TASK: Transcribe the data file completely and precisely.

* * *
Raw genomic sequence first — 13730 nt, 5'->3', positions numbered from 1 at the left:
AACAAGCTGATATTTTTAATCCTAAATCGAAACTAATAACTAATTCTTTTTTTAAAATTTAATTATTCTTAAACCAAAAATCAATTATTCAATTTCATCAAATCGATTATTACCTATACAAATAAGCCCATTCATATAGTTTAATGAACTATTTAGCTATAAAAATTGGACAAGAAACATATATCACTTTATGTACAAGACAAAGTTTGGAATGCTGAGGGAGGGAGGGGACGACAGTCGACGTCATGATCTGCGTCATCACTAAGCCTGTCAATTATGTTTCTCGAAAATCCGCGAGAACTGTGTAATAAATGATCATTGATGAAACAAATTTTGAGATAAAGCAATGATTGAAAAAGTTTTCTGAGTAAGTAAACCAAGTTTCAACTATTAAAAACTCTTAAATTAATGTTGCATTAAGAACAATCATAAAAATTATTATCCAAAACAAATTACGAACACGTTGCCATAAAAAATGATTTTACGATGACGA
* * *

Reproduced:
Raw genomic sequence first — 13730 nt, 5'->3', positions numbered from 1 at the left:
AACAAGCTGATATTTTTAATCCTAAATCGAAACTAATAACTAATTCTTTTTTTAAAATTTAATTATTCTTAAACCAAAAATCAATTATTCAATTTCATCAAATCGATTATTACCTATACAAATAAGCCCATTCATATAGTTTAATGAACTATTTAGCTATAAAAATTGGACAAGAAACATATATCACTTTATGTACAAGACAAAGTTTGGAATGCTGAGGGAGGGAGGGGACGACAGTCGACGTCATGATCTGCGTCATCACTAAGCCTGTCAATTATGTTTCTCGAAAATCCGCGAGAACTGTGTAATAAATGATCATTGATGAAACAAATTTTGAGATAAAGCAATGATTGAAAAAGTTTTCTGAGTAAGTAAACCAAGTTTCAACTATTAAAAACTCTTAAATTAATGTTGCATTAAGAACAATCATAAAAATTATTATCCAAAACAAATTACGAACACGTTGCCATAAAAAATGATTTTACGATGACGA